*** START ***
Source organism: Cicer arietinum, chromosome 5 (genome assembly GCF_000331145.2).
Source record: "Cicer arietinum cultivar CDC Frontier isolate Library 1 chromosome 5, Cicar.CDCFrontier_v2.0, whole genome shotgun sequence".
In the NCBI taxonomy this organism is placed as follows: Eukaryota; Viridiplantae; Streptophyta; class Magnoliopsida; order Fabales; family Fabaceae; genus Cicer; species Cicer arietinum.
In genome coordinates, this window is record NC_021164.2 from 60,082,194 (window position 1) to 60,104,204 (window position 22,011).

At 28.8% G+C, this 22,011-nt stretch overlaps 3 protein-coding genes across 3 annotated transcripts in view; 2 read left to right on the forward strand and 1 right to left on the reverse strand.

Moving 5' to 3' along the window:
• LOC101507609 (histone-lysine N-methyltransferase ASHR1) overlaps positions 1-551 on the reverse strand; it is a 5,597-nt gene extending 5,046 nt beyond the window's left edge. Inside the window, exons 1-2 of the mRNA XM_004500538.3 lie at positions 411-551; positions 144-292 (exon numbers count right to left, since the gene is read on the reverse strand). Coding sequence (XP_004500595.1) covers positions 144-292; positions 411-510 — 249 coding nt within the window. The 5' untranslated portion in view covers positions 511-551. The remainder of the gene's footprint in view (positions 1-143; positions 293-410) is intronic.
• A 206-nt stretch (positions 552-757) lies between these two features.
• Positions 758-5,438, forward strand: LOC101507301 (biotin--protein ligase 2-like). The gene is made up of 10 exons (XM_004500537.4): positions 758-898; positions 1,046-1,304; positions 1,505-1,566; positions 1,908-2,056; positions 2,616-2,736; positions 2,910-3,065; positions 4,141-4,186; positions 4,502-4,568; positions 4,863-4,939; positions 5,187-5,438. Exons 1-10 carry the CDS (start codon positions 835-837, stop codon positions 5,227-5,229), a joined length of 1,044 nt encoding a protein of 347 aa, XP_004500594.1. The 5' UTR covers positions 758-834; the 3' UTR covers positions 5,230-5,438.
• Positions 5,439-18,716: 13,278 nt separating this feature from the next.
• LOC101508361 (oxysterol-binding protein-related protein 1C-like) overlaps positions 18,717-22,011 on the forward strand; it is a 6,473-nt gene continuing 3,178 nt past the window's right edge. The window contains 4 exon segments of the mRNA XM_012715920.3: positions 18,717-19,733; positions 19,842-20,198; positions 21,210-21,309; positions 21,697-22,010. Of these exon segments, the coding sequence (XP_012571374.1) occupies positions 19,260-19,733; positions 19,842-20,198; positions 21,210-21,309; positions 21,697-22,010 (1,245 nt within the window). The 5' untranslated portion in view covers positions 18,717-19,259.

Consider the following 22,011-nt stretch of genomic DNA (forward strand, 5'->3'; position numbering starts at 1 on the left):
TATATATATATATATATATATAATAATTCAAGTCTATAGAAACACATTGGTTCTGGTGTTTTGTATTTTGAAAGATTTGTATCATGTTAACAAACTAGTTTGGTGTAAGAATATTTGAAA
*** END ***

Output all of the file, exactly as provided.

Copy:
Source organism: Cicer arietinum, chromosome 5 (genome assembly GCF_000331145.2).
Source record: "Cicer arietinum cultivar CDC Frontier isolate Library 1 chromosome 5, Cicar.CDCFrontier_v2.0, whole genome shotgun sequence".
In the NCBI taxonomy this organism is placed as follows: Eukaryota; Viridiplantae; Streptophyta; class Magnoliopsida; order Fabales; family Fabaceae; genus Cicer; species Cicer arietinum.
In genome coordinates, this window is record NC_021164.2 from 60,082,194 (window position 1) to 60,104,204 (window position 22,011).

At 28.8% G+C, this 22,011-nt stretch overlaps 3 protein-coding genes across 3 annotated transcripts in view; 2 read left to right on the forward strand and 1 right to left on the reverse strand.

Moving 5' to 3' along the window:
• LOC101507609 (histone-lysine N-methyltransferase ASHR1) overlaps positions 1-551 on the reverse strand; it is a 5,597-nt gene extending 5,046 nt beyond the window's left edge. Inside the window, exons 1-2 of the mRNA XM_004500538.3 lie at positions 411-551; positions 144-292 (exon numbers count right to left, since the gene is read on the reverse strand). Coding sequence (XP_004500595.1) covers positions 144-292; positions 411-510 — 249 coding nt within the window. The 5' untranslated portion in view covers positions 511-551. The remainder of the gene's footprint in view (positions 1-143; positions 293-410) is intronic.
• A 206-nt stretch (positions 552-757) lies between these two features.
• Positions 758-5,438, forward strand: LOC101507301 (biotin--protein ligase 2-like). The gene is made up of 10 exons (XM_004500537.4): positions 758-898; positions 1,046-1,304; positions 1,505-1,566; positions 1,908-2,056; positions 2,616-2,736; positions 2,910-3,065; positions 4,141-4,186; positions 4,502-4,568; positions 4,863-4,939; positions 5,187-5,438. Exons 1-10 carry the CDS (start codon positions 835-837, stop codon positions 5,227-5,229), a joined length of 1,044 nt encoding a protein of 347 aa, XP_004500594.1. The 5' UTR covers positions 758-834; the 3' UTR covers positions 5,230-5,438.
• Positions 5,439-18,716: 13,278 nt separating this feature from the next.
• LOC101508361 (oxysterol-binding protein-related protein 1C-like) overlaps positions 18,717-22,011 on the forward strand; it is a 6,473-nt gene continuing 3,178 nt past the window's right edge. The window contains 4 exon segments of the mRNA XM_012715920.3: positions 18,717-19,733; positions 19,842-20,198; positions 21,210-21,309; positions 21,697-22,010. Of these exon segments, the coding sequence (XP_012571374.1) occupies positions 19,260-19,733; positions 19,842-20,198; positions 21,210-21,309; positions 21,697-22,010 (1,245 nt within the window). The 5' untranslated portion in view covers positions 18,717-19,259.

Consider the following 22,011-nt stretch of genomic DNA (forward strand, 5'->3'; position numbering starts at 1 on the left):
TATATATATATATATATATATAATAATTCAAGTCTATAGAAACACATTGGTTCTGGTGTTTTGTATTTTGAAAGATTTGTATCATGTTAACAAACTAGTTTGGTGTAAGAATATTTGAAA